How Pearl Became A Pandemic Movie, In More Ways Than One [Exclusive]

How certain films have decided to handle the pandemic has been fascinating. A film like "Three Thousand Years of Longing" reflects the world fairly accurately, where some people wear masks in public and others don't. "Confess, Fletch" makes an off-hand comment about the pandemic as to why Kyle MacLachlan's character doesn't shake hands. "Bad Luck Banging or Loony Porn" conducts a PTA meeting outside to have open air circulation. Then there are the movies that use the pandemic to thematically link with their protagonists.

This is captured in Steven Soderbergh's crackerjack thriller "Kimi," where Zoë Kravitz's character is an agoraphobic person living in a time where going out in public is also a major health risk. So, when she does eventually have to leave her apartment and interact with people, the tension is unbearable. Venturing out into everyday society is now not something we take for granted. It is an adventure, and danger could be right around the corner.

Ti West's new horror film "Pearl" takes its cues from the COVID-19 pandemic, but it does not take place during it. No, this film goes back over 100 years to 1918, which just so happened to be when the influenza pandemic took place. Much of the imagery is still the same, most notably the mask wearing in public, and it utilizes the backdrop to great effect. While it's partly for tension, West wants to turn the regular outside world into his own perilous yellow brick road for his Dorothy Gale, the aspiring dancer Pearl (Mia Goth).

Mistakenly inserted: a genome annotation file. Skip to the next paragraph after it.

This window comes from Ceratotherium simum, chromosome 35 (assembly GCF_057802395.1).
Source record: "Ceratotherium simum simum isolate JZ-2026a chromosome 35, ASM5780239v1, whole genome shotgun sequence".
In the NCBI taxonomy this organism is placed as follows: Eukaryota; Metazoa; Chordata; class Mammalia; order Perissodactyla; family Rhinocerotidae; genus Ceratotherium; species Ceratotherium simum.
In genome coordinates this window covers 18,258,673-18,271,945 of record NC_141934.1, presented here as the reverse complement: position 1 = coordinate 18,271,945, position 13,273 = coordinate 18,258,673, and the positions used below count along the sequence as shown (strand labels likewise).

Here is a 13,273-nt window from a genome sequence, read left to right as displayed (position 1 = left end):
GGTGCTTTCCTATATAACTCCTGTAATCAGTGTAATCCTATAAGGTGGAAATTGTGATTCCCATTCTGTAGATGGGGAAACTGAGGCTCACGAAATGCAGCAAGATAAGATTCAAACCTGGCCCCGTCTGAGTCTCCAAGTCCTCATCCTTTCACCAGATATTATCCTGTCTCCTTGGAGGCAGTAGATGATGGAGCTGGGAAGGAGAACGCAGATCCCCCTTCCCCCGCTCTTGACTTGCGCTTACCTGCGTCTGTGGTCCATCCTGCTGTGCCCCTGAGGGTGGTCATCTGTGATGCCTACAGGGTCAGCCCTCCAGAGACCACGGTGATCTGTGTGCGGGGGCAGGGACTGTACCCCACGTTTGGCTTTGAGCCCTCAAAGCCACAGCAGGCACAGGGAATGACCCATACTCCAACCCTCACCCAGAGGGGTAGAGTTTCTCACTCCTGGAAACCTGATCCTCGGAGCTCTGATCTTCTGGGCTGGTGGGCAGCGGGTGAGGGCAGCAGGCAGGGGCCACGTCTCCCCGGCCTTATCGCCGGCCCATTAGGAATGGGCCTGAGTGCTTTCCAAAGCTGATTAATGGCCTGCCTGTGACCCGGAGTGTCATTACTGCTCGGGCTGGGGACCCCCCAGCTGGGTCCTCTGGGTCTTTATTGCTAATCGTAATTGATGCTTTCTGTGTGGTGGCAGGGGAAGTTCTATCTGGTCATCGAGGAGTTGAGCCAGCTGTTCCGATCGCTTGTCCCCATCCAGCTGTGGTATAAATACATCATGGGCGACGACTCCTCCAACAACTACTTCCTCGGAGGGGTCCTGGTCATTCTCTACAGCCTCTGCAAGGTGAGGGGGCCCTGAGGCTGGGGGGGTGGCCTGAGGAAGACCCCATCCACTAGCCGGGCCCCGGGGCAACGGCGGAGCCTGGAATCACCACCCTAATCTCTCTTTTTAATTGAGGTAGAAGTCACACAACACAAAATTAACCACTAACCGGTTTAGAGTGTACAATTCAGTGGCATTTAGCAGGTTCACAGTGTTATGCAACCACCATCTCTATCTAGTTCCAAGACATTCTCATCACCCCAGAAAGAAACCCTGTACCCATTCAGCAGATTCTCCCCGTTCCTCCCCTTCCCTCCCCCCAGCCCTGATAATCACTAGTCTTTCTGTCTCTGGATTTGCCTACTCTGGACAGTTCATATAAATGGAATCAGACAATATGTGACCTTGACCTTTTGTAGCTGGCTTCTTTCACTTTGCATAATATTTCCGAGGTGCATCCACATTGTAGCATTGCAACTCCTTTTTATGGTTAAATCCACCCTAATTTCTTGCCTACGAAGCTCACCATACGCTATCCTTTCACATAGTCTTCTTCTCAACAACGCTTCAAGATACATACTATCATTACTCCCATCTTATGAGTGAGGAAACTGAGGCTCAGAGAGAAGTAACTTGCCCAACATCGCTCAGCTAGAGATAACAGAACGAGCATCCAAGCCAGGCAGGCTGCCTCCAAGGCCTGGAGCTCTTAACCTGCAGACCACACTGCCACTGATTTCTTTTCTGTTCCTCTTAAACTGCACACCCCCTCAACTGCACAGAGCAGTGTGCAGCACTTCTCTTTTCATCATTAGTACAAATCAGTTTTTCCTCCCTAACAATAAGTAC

A dangerous world out there

We're all familiar with the story of someone unhappy in their surroundings, yearning to be part of something grand. That's "The Wizard of Oz." That's "Star Wars." This trope is even more common in stories about show business, from "Funny Girl" to "Showgirls." In "Pearl," the titular character dreams of fame, but she isn't someone who can get to Hollywood. No, her first step is much smaller, auditioning for a church dance group. You read that and think there couldn't be much adventure in that. 

Ti West, speaking with /Film's BJ Colangelo, explained how he came to use the 1918 pandemic to set Pearl's journey:

"It just seemed like a topical way to make a movie that tapped into COVID, without being about COVID. Weirdly, also, when I did the math of going, 'Well, what would a younger Pearl be,' and you reduced the clock, the ideal date happened to be 1919. I was like, 'We should go one more year,' ... It kind of came out of both the math, and the topical stuff we were going through at the time, and it also just felt like a good backdrop for her situation. Because isolation, and feeling like you want to be somewhere else, was a big part of the storyline."

Importantly, Pearl's overbearing mother (Tandi Wright) takes the pandemic incredibly seriously and keeps Pearl isolated on their farm, only heightening Pearl's desire to be in the dancing pictures and see the world. That world may be filled with disease and death, but it's better than one second longer with her mother. West smartly never makes the pandemic a focal point, letting us bring our own fears of the one we're living through into the film. A perfect marriage of story and place.